The index on the right of the large map contains a listing of First Nations recognized under the Indian Act, by band number along with their cultural affiliation. The names of communities are checked against several sources (i.e., the First Nations Profiles, federal schedules, media releases, several interactive First Nations Maps, representative First Nation political organization websites and community websites). Whenever possible, the map gives preference to the traditional name preferred on a community's website which may sometimes differ from the official name. This keeps with in the intent of the map to create awareness of First Nations in Ontario. As names sometimes change, and errors can occur, it is always best to contact the community directly to verify its information.
What are the sources for the main map?
The main map is a display map, which includes First Nation communities recognized under the Indian Act along with some municipalities, lakes and rivers for the reader to use as reference points. The map is composed of several thematic and base layers, and is not designed to be a road map or topographical map. The intent of the map is to create awareness of First Nations in Ontario. It is a snapshot of the best available information at the time it was published. This information can quickly become out of date.
This print version of the map coincides with the recent release of several interactive First Nations maps by other organizations. We have attempted to visually edit the map to match these new sources. The Canada Lands - Ontario First Nations Lands and National Parks map is also used as a reference for reserves that and is then checked against the reserves and addresses listed on First Nations Profiles.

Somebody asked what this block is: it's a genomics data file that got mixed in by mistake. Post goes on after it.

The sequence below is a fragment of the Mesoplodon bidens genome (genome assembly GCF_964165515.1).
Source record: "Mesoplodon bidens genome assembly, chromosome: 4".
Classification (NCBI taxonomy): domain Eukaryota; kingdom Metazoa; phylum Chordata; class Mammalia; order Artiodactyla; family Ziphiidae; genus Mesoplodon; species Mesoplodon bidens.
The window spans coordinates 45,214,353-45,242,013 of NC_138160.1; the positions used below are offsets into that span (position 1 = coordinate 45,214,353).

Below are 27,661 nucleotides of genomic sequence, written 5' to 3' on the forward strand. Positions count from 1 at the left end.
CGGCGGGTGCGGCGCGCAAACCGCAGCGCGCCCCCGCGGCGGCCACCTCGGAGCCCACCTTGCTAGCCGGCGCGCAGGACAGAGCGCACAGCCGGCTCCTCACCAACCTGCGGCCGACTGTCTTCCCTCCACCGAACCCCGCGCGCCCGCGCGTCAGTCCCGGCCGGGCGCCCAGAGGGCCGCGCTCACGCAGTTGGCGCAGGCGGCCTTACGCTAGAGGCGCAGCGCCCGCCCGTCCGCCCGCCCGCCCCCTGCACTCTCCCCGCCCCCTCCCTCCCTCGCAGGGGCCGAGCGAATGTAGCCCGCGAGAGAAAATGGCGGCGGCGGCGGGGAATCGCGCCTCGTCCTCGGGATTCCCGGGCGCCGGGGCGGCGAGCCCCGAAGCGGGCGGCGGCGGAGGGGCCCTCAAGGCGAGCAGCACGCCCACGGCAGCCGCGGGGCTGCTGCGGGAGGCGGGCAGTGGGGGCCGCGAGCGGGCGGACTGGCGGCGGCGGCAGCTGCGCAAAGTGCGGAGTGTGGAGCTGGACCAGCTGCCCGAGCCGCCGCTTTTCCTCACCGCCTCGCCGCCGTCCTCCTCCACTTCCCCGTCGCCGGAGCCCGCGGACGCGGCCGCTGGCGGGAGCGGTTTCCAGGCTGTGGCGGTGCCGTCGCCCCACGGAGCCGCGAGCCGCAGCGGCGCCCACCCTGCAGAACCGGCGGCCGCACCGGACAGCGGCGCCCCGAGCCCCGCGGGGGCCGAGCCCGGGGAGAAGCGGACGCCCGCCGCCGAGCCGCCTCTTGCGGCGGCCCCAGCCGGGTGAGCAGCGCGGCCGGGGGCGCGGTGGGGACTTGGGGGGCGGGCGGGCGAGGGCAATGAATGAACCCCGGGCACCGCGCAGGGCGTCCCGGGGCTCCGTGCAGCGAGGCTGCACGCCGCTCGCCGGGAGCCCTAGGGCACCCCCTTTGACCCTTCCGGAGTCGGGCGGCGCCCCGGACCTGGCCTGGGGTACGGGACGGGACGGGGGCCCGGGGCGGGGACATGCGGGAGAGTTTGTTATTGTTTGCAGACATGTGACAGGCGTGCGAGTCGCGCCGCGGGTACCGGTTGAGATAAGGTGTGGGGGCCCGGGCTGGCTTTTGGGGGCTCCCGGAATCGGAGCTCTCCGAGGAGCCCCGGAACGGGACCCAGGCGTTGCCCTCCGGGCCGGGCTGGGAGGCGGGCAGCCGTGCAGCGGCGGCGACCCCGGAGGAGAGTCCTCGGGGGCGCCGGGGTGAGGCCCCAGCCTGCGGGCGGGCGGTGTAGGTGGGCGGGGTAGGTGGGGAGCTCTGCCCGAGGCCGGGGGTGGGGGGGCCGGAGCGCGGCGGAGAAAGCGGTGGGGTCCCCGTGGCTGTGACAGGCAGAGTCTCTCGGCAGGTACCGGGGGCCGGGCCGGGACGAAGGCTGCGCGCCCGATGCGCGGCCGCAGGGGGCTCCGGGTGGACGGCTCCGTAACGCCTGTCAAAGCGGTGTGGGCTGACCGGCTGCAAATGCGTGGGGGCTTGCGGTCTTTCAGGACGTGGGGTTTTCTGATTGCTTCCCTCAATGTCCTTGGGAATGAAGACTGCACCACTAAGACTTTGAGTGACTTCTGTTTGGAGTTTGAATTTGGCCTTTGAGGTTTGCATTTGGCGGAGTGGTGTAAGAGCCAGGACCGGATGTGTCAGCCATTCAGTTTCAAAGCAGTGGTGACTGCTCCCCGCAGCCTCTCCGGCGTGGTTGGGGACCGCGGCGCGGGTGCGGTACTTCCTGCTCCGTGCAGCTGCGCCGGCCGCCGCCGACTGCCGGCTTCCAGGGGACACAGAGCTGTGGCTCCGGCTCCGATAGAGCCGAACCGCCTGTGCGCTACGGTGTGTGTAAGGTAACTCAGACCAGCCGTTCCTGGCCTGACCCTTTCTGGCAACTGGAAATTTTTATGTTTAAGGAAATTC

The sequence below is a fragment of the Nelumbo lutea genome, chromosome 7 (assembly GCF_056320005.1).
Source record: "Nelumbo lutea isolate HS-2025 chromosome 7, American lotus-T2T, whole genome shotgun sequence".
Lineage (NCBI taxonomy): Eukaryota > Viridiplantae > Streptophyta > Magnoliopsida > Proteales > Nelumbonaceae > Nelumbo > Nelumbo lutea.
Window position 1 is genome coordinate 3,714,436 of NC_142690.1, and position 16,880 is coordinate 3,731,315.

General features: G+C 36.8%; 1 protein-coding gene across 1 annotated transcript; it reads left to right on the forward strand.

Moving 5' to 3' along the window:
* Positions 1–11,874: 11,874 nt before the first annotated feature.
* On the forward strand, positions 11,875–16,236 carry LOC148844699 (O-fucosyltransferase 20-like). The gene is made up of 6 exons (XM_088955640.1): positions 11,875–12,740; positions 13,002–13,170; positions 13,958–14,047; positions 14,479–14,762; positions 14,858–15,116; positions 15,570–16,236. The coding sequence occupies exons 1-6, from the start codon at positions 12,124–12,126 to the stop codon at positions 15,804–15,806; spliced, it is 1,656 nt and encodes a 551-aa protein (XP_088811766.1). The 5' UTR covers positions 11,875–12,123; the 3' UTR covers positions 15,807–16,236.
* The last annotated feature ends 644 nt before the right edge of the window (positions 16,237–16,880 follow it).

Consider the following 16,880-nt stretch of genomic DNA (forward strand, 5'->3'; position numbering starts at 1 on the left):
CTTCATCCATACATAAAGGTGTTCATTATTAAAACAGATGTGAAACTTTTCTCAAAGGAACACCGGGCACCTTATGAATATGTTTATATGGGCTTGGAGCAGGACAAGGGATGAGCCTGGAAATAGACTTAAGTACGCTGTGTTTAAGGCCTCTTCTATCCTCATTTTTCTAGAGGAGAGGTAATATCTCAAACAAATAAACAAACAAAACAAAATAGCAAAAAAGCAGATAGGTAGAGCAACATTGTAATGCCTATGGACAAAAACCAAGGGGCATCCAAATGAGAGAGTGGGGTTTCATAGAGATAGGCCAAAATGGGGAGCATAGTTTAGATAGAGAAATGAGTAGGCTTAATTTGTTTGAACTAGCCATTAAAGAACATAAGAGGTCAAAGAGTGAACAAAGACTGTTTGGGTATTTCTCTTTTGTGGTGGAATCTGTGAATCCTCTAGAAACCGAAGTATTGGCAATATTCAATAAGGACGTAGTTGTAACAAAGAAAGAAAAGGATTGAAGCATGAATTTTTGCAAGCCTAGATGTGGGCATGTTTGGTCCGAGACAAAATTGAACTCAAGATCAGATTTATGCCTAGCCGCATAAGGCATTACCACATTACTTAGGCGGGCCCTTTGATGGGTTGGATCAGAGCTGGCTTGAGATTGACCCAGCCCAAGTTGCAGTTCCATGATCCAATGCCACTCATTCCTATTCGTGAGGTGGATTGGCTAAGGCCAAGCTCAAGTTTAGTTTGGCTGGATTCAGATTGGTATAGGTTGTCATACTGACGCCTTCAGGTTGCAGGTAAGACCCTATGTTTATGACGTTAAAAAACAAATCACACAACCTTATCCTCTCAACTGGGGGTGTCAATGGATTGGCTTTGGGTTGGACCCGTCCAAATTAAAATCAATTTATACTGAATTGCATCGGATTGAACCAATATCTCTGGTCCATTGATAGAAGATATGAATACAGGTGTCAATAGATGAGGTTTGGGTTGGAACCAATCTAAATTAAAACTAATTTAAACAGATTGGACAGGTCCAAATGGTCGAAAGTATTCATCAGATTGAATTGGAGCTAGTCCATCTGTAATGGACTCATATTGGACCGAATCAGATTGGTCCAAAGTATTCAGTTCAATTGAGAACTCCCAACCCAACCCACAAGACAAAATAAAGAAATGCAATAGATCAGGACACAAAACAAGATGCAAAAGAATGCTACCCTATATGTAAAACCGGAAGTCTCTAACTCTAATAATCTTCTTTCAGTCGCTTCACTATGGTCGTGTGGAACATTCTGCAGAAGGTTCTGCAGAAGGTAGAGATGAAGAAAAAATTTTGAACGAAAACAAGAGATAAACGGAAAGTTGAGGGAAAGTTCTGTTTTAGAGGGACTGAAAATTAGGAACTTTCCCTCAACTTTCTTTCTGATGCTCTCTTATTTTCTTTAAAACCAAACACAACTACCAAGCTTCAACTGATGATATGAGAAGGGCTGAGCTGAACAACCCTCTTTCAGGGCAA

Locations are also visually checked against the Official Road Map of Ontario, and several other online mapping tools and viewers. Some First Nations have more than one reserve, in which case, we always try to place the locator on either the largest or most populated community. Also, some communities are very close together, in which case we try our best to keep the names as close as possible to the location. Further still, some communities don't have a reserve land base but are identified through agreements, and the majority of members may live off-reserve. In this case, we usually use the community's mailing address for its location.
What are the sources for the Tribal Council and Representative First Nations Political Organizations?
These listings are checked against the organization's website, the First Nation Profiles, posted federal schedules and other sources.
What are the sources for the Reserve Settlement/Village listing?
The list of reserves is manually compiled from the First Nation Profiles.
What are the sources for the Treaties map?
The Historical Treaties of Canada map, which portrays treaties from 1725 to 1923, is the main information source for this display map. We also cross check information against several websites and treaty research reports. Indian treaties have been generally classified into two groups: Pre-Confederation and Post-Confederation.
Pre-Confederation treaties were made with the Crown through representatives of the British Government. Post-Confederation treaties were made with the Government of Canada. Peace and Friendship Treaties did not involve the transfer of land title, and are therefore not individually represented on the map. All the boundary lines represent the approximate extent of treaty boundaries. Adhesion boundaries are mapped to show the extension of a treaty boundary as a result of later signatories who adhered to the terms of the original treaty. Also shown are the boundaries for the major land cessions or surrenders in the Upper Canada Treaties area.